The military's senior enlisted members appeared before Congress today to discuss quality of life issues and advocate for budget certainty to maintain military superiority and recruit and retain the best people.
Army Sgt. Maj. Daniel A. Dailey, Navy Master Chief Petty Officer Steven S. Giordano, Marine Sgt. Maj. Ronald L. Green, and Air Force Chief Master Sgt. Kaleth O. Wright spoke to the House Appropriations Subcommittee on Military Construction, Veterans Affairs and Related Agencies.
"If you want to continue to retain and attract quality people under the current end strength of our all-volunteer force, we must continue sustainment efforts, as was the case in last year's Congress," Dailey said.
Investments in service members is an investment in readiness and the future of the force, he pointed out. Providing the funding to take care of the service members and their families results in improved readiness, he and the other advisors pointed out.
October 15, 2016 - Budget certainty and investment in service members are important factors in recruiting and retaining the best all-volunteer military, the military’s top enlisted advisors told a congressional panel today. Army Spc. Justin Dingler, with the 111th Quartermaster Company Mortuary Affairs Detachment, reenlists in Erbil, Iraq. (U.S. Army photo by Sgt. Lisa Soy)
"Ours is a life of hardship and we must do what we can to manage it in order to keep our sailors focused on their jobs, satisfied with their service and comfortable in knowing their families are stable," Giordano said.
He said providing sailors the ability to devote their full attention and capabilities to the mission is critical in strengthening the force and ensuring successful execution of the Navy mission.
"Ensuring the sailors and their families are taken care of guarantees the Navy maintains maritime superiority and readiness," he said.
Funding Needed to Maintain Best Personnel
The military will not be able to recruit and retain the best people if it is not able to offer them much in the way of incentives and improved quality of life, the senior enlisted advisors said.
"The fiscal situation over the past few years, coupled with the drawdown, has caused some of the highest quality Marines to walk away from the Corps with their families," Green said.
"If you ask me what you can do for us as a Corps today, I would tell you fiscal certainty," he said.
Wright expressed concerns about proposed changes to compensation, specifically in the form of basic allowance for housing, or BAH, in the fiscal year 2017 National Defense Authorization Act.
"The regressive nature of the proposed legislation effectively removes BAH as a part of regular military compensation, which could severely limit our ability to recruit and retain our airmen," he said.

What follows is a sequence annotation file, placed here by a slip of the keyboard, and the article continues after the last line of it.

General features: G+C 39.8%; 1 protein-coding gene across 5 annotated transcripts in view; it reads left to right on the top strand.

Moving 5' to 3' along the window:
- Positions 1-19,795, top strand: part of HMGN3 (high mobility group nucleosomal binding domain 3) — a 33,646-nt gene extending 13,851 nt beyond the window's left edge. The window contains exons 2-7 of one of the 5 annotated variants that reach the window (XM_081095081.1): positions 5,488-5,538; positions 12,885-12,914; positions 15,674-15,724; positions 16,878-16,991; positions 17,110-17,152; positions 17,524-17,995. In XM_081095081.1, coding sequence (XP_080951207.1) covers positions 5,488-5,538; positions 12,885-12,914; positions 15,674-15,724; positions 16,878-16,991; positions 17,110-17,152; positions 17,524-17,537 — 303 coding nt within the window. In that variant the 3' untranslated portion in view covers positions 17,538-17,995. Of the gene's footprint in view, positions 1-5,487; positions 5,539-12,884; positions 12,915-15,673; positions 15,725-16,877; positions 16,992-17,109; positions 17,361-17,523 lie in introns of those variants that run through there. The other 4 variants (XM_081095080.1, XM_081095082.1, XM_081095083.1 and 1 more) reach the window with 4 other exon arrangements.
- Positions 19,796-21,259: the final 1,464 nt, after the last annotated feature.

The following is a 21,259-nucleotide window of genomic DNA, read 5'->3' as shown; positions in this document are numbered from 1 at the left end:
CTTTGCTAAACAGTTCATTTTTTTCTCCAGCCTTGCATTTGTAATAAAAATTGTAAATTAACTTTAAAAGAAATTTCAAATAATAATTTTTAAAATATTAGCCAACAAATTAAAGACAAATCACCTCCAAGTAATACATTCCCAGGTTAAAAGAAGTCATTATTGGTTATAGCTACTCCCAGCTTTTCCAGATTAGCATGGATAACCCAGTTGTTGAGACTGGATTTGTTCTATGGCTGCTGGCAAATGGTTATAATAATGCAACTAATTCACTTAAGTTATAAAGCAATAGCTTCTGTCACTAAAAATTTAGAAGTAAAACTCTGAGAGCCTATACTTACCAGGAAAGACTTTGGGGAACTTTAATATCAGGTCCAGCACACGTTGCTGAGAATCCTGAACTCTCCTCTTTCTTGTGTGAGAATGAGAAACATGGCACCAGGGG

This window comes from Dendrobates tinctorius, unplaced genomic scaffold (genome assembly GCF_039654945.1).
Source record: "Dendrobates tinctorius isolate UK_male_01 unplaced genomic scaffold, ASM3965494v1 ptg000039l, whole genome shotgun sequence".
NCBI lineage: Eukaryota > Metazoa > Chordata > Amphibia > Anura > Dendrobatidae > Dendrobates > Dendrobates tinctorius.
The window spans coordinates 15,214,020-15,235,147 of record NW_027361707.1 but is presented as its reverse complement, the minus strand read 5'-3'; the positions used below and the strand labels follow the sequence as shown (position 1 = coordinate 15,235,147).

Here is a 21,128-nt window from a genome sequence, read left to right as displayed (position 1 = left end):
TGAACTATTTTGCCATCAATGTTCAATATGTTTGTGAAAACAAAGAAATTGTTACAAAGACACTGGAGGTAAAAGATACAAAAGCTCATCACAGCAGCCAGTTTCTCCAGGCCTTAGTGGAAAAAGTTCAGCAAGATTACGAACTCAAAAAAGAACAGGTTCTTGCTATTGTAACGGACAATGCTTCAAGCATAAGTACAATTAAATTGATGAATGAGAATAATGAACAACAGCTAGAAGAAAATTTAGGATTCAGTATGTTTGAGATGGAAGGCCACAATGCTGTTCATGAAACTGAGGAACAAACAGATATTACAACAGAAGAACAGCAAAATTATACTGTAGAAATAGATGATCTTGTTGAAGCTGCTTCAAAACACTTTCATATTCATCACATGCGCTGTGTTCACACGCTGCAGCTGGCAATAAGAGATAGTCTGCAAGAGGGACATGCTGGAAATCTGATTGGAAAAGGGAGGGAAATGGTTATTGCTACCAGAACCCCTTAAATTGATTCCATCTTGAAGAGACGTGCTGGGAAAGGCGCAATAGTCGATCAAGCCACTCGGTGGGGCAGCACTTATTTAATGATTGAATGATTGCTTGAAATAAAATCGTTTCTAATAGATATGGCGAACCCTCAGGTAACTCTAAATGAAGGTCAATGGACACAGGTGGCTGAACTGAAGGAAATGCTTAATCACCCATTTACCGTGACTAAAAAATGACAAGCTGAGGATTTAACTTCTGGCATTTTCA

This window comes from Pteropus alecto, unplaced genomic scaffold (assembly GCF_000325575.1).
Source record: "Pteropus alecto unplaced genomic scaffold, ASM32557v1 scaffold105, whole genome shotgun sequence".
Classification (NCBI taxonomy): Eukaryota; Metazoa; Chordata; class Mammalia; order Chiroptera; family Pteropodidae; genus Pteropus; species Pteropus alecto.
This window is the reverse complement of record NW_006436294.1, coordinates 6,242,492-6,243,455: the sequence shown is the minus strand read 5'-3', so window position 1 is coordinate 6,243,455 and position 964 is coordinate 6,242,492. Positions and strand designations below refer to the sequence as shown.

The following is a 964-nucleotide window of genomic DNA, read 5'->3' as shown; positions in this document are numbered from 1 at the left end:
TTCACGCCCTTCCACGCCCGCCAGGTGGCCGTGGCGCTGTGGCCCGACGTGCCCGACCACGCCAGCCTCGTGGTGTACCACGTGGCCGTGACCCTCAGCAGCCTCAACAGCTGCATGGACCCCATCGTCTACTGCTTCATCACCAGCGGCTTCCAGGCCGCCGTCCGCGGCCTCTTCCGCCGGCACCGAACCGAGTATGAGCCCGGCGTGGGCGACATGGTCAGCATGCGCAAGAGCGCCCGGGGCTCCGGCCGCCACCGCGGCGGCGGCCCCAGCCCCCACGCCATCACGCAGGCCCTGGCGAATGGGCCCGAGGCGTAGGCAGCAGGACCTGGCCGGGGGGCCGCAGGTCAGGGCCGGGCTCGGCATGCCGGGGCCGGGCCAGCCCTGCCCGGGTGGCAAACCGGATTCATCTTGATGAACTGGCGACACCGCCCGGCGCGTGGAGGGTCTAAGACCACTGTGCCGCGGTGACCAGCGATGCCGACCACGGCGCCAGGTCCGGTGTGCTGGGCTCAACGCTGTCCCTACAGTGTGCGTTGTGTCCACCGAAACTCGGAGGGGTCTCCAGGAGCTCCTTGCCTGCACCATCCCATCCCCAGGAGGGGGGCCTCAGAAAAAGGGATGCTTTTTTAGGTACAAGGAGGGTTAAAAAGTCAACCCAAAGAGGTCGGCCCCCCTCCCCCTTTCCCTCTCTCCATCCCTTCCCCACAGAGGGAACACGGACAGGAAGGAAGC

Such a move, Wright said, would reverse nearly 20 years of legislative action that ensured service members were appropriately compensated in line with the private sector.
"While we remain mindful of current budget pressures across the Defense Department, cost savings need to be tempered by the need to retain our talent, which is truly a national asset," he said.
Facebook Group is Against Corps Values
Green addressed the controversy in which members of a private Facebook group shared explicit photographs of female Marines. Naval Criminal Investigative Service is investigating, he said.
"We absolutely denounce the actions of any Marine, presently serving, whether active reserve or veteran, that go against our Corps values of honor, courage and commitment," Green said.
Actions that disrespect fellow Marines hurt the force and its combat effectiveness, he said.
"Such conduct tears away the very fibers of unit cohesion, our families and, most of all, the trust that sustains us on the battlefield and brings us together as a band of brothers and sisters," Green said.
The Corps strives to ensure its people are treated with dignity and respect, he said, adding, "We're all part of the solution or the problem."
The commandant of the Marine Corps, Gen. Robert B. Neller, said yesterday in a video message to the force that the actions were harmful to other Marines, disrespectful and not reflective of the core values of the service.
"When I hear allegations of Marines denigrating their fellow Marines, I don't think such behavior is that of true warriors or warfighters," Neller said, noting the investigation is under way and changes will be made, if needed.
By Lisa Ferdinando
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